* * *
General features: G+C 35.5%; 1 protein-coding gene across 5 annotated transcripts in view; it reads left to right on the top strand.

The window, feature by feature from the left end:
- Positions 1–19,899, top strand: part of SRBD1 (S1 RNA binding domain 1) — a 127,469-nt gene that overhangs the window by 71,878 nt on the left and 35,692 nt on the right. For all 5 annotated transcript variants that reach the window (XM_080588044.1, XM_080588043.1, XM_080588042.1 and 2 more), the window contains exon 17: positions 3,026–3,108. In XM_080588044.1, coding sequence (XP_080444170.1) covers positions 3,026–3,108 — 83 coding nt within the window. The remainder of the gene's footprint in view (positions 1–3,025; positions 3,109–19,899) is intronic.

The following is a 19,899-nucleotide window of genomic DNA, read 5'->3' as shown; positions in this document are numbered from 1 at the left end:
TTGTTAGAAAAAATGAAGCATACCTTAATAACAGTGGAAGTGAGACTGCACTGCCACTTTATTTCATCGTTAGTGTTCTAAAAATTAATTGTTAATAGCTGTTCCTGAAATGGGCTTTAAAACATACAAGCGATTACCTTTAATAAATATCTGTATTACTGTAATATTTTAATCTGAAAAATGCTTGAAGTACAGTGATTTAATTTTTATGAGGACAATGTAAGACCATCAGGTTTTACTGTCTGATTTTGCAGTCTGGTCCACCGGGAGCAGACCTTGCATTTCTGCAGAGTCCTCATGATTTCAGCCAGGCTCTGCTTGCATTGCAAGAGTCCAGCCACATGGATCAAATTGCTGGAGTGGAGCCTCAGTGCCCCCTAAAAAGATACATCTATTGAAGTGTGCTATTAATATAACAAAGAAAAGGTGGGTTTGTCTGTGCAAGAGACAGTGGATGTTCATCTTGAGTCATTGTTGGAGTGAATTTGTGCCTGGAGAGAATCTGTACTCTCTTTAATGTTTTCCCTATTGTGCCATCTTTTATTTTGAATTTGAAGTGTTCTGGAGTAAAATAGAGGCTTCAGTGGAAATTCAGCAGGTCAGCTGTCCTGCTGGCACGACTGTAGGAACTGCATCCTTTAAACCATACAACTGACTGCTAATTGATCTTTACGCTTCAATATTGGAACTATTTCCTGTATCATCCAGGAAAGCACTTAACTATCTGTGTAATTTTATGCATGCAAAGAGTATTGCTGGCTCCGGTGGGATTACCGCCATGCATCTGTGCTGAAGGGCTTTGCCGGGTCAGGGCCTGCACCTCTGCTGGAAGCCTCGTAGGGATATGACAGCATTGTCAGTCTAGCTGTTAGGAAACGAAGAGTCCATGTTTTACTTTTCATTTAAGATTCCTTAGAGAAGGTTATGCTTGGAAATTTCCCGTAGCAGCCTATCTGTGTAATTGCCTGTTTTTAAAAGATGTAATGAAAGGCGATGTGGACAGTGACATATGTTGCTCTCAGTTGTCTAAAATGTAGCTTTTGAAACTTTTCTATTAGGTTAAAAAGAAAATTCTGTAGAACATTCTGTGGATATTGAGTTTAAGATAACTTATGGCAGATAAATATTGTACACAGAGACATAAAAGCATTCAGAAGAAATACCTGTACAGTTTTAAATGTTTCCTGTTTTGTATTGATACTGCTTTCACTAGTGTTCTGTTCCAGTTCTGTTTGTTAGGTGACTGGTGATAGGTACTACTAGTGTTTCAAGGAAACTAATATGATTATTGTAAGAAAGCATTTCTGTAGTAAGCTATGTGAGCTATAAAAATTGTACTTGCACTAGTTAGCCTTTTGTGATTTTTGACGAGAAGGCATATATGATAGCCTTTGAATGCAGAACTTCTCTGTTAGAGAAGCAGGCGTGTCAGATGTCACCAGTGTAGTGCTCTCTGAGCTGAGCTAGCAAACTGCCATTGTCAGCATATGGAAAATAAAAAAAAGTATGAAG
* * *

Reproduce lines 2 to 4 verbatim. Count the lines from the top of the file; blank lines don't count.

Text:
The window, feature by feature from the left end:
- Positions 1–19,899, top strand: part of SRBD1 (S1 RNA binding domain 1) — a 127,469-nt gene that overhangs the window by 71,878 nt on the left and 35,692 nt on the right. For all 5 annotated transcript variants that reach the window (XM_080588044.1, XM_080588043.1, XM_080588042.1 and 2 more), the window contains exon 17: positions 3,026–3,108. In XM_080588044.1, coding sequence (XP_080444170.1) covers positions 3,026–3,108 — 83 coding nt within the window. The remainder of the gene's footprint in view (positions 1–3,025; positions 3,109–19,899) is intronic.

The following is a 19,899-nucleotide window of genomic DNA, read 5'->3' as shown; positions in this document are numbered from 1 at the left end: